“No one has to change, survival is optional.” – Dr. W. Edwards Deming
“If Japan can… Why can’t we?” was an American television episode broadcast by NBC News as part of the television show “NBC White Paper” on June 24, 1980. Credited with beginning the Quality Revolution and introducing the methods of Dr. W. Edwards Deming to American managers.
The report details how the Japanese captured the world automotive and electronics markets by following Deming’s advice to practice continual improvement and think of manufacturing as a system, not as bits or pieces.
The producers went on to produce; in collaboration with Deming, a 14-hour documentary series detailing his methods through lecture excerpts, interviews, practical demonstrations, and case studies of companies that adopted his methods.
Why is this important?
Expect a revival in American manufacturing. People point to Japan as an example of high debt-to-GDP without much problem.
Nothing stopping the US government now
Be like Japan? Stagnant wages, three decades of zero inflation
Be like Japan? A two-decade 60% fall in the market, despite low interest rates
Writing in 2000, Ben Bernanke said:
“The Japanese standard of living remains among the highest in the world, and poverty and open unemployment remain low. Japan’s basic economic strengths – Including a high savings rate, a skilled labor force, and an advanced manufacturing sector should not be overlooked”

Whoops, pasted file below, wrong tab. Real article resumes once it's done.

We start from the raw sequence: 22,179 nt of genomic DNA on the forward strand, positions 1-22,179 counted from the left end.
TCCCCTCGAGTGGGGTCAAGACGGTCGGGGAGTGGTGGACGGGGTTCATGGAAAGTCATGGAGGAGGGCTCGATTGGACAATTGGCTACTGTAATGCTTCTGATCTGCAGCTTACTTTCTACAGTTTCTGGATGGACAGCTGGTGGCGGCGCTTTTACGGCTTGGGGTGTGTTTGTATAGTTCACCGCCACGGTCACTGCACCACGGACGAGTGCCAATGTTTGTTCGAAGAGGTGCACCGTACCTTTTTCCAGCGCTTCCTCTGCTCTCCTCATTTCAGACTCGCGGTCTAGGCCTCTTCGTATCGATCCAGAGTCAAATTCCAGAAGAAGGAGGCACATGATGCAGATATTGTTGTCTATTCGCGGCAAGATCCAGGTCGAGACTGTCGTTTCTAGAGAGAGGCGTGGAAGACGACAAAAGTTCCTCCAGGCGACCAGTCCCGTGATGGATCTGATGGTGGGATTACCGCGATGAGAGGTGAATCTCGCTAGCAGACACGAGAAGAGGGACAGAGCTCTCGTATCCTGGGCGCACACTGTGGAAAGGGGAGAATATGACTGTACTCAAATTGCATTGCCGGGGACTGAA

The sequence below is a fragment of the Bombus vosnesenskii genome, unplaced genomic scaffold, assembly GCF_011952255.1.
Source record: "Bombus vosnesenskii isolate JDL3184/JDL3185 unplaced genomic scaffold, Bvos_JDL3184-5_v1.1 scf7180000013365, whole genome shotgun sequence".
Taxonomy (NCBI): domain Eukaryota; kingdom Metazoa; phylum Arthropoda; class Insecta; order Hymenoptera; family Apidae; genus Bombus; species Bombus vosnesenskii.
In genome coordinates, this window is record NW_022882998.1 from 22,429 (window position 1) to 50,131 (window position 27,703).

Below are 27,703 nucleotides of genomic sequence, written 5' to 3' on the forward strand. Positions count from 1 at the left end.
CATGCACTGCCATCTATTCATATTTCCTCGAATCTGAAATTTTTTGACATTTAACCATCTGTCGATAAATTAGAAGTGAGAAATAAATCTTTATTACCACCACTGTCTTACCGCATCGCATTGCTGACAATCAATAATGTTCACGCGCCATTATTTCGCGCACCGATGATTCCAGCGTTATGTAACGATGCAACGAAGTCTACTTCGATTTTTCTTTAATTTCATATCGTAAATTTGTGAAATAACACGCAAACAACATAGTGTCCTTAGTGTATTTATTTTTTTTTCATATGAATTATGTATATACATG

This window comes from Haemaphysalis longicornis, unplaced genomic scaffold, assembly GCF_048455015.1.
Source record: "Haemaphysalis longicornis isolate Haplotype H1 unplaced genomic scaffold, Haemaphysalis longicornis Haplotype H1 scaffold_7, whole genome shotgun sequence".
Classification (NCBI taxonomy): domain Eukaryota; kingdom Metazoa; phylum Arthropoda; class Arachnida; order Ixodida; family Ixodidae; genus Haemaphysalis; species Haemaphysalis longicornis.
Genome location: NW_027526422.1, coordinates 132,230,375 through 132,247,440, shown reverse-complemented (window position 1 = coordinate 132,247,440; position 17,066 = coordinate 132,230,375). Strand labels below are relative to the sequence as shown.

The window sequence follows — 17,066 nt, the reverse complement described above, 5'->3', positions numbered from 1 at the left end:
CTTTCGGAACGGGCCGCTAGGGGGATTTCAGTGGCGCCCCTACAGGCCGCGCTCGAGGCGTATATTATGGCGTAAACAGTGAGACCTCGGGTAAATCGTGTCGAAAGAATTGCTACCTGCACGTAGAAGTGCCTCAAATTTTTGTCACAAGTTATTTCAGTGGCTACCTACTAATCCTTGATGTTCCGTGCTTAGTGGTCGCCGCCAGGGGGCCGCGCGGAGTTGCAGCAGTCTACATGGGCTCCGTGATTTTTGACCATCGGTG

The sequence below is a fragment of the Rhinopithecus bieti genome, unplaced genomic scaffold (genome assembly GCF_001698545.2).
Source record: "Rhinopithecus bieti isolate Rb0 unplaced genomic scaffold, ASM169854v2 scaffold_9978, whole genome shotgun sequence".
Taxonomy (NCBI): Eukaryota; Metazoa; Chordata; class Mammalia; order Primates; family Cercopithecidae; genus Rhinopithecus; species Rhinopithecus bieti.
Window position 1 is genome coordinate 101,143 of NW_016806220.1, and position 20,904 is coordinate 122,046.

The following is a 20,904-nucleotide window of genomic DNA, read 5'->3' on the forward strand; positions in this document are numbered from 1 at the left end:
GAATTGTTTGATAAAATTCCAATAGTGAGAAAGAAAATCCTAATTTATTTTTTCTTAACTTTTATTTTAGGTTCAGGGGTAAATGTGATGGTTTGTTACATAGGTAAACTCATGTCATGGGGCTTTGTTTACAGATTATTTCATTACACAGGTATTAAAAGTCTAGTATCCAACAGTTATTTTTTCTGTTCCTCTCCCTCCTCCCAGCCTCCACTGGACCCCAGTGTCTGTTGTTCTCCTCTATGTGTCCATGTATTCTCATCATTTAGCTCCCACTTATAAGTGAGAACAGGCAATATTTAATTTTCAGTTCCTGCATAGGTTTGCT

But the US is not in that good shape.
Japanese standard of living remains among the highest in the world. The US standard of living has been falling.
Japanese poverty and unemployment were low. The US is struggling with poverty and unemployment.
Japan’s had a high savings rate, a skilled labor force, and an advanced manufacturing sector. American is weak on almost all of those points.
“Aggregate demand is too low… policies continue to be deflationary”
“Cumulative inflation has been… zero since 1991”
“Slow price increase points to… aggregate demand deficiency”
Fall in collateral value jammed up lending
“Zero inflation is potentially more dangerous… because the modern economy makes much heavier use of credit”
Policymakers have the power to increase aggregate demand and price. Yen depreciation was one of the tools he recommended to raise aggregate demand. Because gov’t debt ultimately results in higher future tax obligations. It is better to drop money in an economy. Money is zero-interest, perpetual liability, mainly it has an inflation cost.
- Printing money may seem like it is without consequence, but Japan suffered greatly
- Lack of demand kept GDP low for decades
- Decades of deflation, stagnant wages, and land price fall due to constrained loan growth
- The US is starting from a much tougher spot, war may be seen as a way out
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